Protesters feel stifled by UC Berkeley crackdown

Michael Macor / The Chronicle
UC Berkeley police push back protesters outside Wheeler Hall during a rally against salary cuts and layoffs in November. Many students criticize the school’s disciplinary process.

A campus crackdown on protesters has brought relative calm to UC Berkeley this semester, but it’s provoking accusations that administrators are intimidating students with vague charges and quelling free speech with an arbitrary application of rules.

Compared with the fall semester, when students angry over budget cuts seized buildings, clashed with police and vandalized Chancellor Robert Birgeneau’s home, the spring semester has been quiet save for one wild February night when students trashed a construction site and rampaged down Telegraph Avenue.

But the university is focusing on protests from November and December, and have accused at least 63 students of violating the Code of Student Conduct. Disciplinary action includes possible suspension.

Students say the drawn-out disciplinary process is riddled with problems and is stifling legitimate activism.

“You look around the room and say, ‘How many people are in?’ And nobody’s in,” said one doctoral student facing disciplinary charges who declined to be named. “Either they have conduct charges against them, or they can’t risk getting them, or they’re just scared.”

Many won’t even attend rallies, said freshman Abhay Agarwal, also facing charges. “Nobody wants to get suspended.”

Campus officials deny they are trying to muffle free speech.

“The campus applies the code consistently and fairly,” said Susan Trageser, assistant dean of students. “The conduct process is in no way intended to squelch free speech.”

Dozens of students have received charges: destroying property, breaking into buildings, threatening violence, unlawful assembly and more. Students say the charges are overly broad.

Those accused are interviewed and entitled to a hearing, Trageser said. “It’s an educational process where we try to figure out exactly what happened.”

If investigators find a student “more than likely” violated the code, she said, “we try to work with the student to resolve the case with educational sanctions,” including writing an essay about their decisions.

Campus Rights Project

Students liken the process to a high-stakes legal proceeding – but without safeguards to protect suspects’ rights. They’ve formed the Campus Rights Project with a group of law students and a faculty adviser to help navigate through it.

One objection is that the university lifted its timeline for swift resolution of cases. Trageser said that was done in August because her staff would be out for weeks on cost-cutting furloughs.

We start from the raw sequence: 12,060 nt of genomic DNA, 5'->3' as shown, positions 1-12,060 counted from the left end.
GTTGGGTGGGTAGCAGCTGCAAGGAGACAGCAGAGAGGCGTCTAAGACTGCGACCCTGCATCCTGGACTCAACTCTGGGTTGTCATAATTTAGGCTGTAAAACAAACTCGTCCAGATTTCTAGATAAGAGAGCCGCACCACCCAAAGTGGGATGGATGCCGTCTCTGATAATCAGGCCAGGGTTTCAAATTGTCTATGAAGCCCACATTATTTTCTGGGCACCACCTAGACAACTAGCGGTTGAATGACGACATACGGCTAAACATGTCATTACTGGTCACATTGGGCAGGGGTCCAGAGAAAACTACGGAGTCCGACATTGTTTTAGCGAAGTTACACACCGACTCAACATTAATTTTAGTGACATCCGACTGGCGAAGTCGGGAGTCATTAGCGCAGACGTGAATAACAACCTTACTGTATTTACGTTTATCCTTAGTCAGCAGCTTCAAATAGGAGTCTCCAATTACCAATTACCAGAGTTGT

Students also say that a rule barring advisers from speaking during a hearing denies them their right to counsel. And they say they’re being pressured to accept punishment on flimsy evidence – or face more stringent sanctions.

“I think it’s a warning to students that their form of protest will not be tolerated and that they must check their constitutional rights at the campus gate,” said Steve Rosenbaum, a law school lecturer advising the students.

One of those in trouble is Agarwal.

Last fall, the freshman posted flyers titled “They are Lying to You,” featuring photos of Birgeneau, campus Police Chief Mitch Celaya and Dean Jonathan Poullard.

It’s against campus rules to post flyers in undesignated areas. Agarwal, who said he put them up by the Free Speech Cafe, said he’s being charged not for posting them, but for their content.

“My case is the first that I or anyone else has heard of where the Office of Student Conduct has pursued charges for such a violation,” he said. “I’ve seen flyers on doors, windows and buildings that are against the rules almost every day of my education here.”

Trageser said her office follows up on about three improper postings per year. “I feel very comfortable saying it had nothing to do with the content,” she said.

Another student whose case has gotten attention is Angela Miller, a sophomore. She was among hundreds present at the chancellor’s house Dec. 11 when protesters smashed windows, lamps and planters. A photo shows Miller with a torch, which she denies throwing.

Looking at academic record

Police arrested eight as the crowd fled, including Miller and junior Zach Bowin. Both were released without charges but were suspended.

Bowin’s suspension was rescinded. Miller’s was not. Letters show the decisions were based largely on their academic record, which students say reveals an ad hoc disciplinary system.

A letter to Bowin from the hearing panel praises him for being “an outstanding student” as a factor in clearing him.

Miller’s letter refers to her “poor academic record.” Until a formal hearing in May, she may attend classes but may not otherwise set foot on campus. She earned two new violations for attending a campus symposium on the disciplinary process.

The double standard is “unfair,” said law student Daniela Urban. “The presumption for students that have good academics is that they did less wrong.”

Trageser said the panel relies on academic information “so we can help the student.”

Miller can avoid a hearing by accepting a one-year suspension and writing an essay. If she declines, punishment could be even more stringent.

Others also have settlement offers, including seven-month suspensions or stayed suspensions.

Student Callie Maidhof has written to faculty asking for help in opposing the process. Present at most of last fall’s protests, Maidhof said she’s among many whose charges are “unsupported by evidence” and that even a stayed suspension is unacceptable because a subsequent complaint about her would mean instant suspension.

“This is an extremely vulnerable situation,” she wrote. “It would effectively shut down my participation in any activism or protest in any capacity. We need all the help we can get.”

E-mail Nanette Asimov at